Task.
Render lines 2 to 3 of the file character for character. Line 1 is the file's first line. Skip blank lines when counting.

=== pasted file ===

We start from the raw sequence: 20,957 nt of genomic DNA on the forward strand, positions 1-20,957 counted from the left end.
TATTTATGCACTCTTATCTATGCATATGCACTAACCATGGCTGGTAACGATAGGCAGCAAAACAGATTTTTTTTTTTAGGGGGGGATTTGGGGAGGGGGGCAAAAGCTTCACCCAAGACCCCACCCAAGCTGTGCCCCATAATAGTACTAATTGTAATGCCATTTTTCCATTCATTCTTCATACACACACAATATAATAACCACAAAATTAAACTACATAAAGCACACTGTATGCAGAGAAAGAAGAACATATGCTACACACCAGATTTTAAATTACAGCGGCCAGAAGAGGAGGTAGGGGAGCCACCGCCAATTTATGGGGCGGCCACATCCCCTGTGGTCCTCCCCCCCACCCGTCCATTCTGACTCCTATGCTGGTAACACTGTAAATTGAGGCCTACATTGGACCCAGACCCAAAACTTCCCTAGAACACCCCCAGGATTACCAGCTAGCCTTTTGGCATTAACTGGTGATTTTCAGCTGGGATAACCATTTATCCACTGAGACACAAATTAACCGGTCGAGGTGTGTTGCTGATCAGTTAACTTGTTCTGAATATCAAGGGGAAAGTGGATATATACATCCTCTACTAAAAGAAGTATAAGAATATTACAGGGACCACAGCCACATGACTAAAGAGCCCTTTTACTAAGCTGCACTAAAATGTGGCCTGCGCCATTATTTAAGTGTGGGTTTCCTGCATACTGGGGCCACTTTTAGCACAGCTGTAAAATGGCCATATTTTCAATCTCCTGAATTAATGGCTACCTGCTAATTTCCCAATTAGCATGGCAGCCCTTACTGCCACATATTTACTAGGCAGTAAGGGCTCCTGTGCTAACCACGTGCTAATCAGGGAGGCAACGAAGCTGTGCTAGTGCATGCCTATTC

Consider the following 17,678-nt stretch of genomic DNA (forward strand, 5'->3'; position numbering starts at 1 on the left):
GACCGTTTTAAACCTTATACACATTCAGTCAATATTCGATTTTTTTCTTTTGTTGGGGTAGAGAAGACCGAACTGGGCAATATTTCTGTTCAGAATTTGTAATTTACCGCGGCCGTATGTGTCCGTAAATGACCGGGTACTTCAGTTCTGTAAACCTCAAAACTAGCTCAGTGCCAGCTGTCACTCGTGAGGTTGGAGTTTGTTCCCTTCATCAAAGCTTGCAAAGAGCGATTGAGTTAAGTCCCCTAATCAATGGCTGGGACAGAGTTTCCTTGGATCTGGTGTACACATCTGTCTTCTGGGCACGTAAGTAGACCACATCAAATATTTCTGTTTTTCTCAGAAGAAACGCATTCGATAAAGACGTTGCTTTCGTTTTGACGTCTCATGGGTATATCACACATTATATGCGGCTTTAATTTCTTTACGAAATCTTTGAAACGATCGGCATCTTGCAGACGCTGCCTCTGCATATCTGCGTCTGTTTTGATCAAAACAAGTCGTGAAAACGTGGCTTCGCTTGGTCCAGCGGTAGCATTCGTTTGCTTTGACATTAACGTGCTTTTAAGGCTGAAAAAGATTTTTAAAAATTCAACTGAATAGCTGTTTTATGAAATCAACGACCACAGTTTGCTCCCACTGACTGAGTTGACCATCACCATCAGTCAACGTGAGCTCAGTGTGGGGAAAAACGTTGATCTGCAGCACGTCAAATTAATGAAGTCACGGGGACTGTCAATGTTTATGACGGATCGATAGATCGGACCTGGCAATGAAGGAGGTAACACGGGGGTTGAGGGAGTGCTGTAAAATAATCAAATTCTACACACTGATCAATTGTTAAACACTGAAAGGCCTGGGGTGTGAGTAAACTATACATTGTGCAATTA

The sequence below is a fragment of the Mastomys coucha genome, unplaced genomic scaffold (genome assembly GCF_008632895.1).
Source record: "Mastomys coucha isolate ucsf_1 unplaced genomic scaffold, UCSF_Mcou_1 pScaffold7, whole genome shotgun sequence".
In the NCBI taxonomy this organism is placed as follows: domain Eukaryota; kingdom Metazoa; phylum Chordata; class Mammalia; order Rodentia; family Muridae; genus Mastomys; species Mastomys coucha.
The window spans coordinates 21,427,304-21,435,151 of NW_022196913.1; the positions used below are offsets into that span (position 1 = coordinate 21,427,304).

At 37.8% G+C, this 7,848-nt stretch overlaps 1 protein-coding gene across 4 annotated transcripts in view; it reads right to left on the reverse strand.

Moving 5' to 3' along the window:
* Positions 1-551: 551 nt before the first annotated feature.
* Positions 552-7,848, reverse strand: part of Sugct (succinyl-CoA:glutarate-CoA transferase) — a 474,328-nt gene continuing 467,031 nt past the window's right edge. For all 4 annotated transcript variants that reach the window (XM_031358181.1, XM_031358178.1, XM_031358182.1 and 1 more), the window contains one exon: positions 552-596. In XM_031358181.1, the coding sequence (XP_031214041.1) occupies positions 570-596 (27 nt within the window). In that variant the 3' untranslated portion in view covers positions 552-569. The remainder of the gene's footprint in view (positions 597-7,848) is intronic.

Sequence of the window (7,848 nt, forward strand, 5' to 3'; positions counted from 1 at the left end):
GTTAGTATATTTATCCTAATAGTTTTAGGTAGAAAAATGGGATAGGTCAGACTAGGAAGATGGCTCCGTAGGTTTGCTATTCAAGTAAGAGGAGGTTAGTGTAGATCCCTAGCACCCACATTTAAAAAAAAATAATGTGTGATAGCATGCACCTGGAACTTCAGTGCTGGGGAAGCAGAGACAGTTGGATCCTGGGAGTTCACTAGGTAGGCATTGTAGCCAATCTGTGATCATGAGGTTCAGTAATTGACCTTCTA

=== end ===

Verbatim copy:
TATTTATGCACTCTTATCTATGCATATGCACTAACCATGGCTGGTAACGATAGGCAGCAAAACAGATTTTTTTTTTTAGGGGGGGATTTGGGGAGGGGGGCAAAAGCTTCACCCAAGACCCCACCCAAGCTGTGCCCCATAATAGTACTAATTGTAATGCCATTTTTCCATTCATTCTTCATACACACACAATATAATAACCACAAAATTAAACTACATAAAGCACACTGTATGCAGAGAAAGAAGAACATATGCTACACACCAGATTTTAAATTACAGCGGCCAGAAGAGGAGGTAGGGGAGCCACCGCCAATTTATGGGGCGGCCACATCCCCTGTGGTCCTCCCCCCCACCCGTCCATTCTGACTCCTATGCTGGTAACACTGTAAATTGAGGCCTACATTGGACCCAGACCCAAAACTTCCCTAGAACACCCCCAGGATTACCAGCTAGCCTTTTGGCATTAACTGGTGATTTTCAGCTGGGATAACCATTTATCCACTGAGACACAAATTAACCGGTCGAGGTGTGTTGCTGATCAGTTAACTTGTTCTGAATATCAAGGGGAAAGTGGATATATACATCCTCTACTAAAAGAAGTATAAGAATATTACAGGGACCACAGCCACATGACTAAAGAGCCCTTTTACTAAGCTGCACTAAAATGTGGCCTGCGCCATTATTTAAGTGTGGGTTTCCTGCATACTGGGGCCACTTTTAGCACAGCTGTAAAATGGCCATATTTTCAATCTCCTGAATTAATGGCTACCTGCTAATTTCCCAATTAGCATGGCAGCCCTTACTGCCACATATTTACTAGGCAGTAAGGGCTCCTGTGCTAACCACGTGCTAATCAGGGAGGCAACGAAGCTGTGCTAGTGCATGCCTATTC

Consider the following 17,678-nt stretch of genomic DNA (forward strand, 5'->3'; position numbering starts at 1 on the left):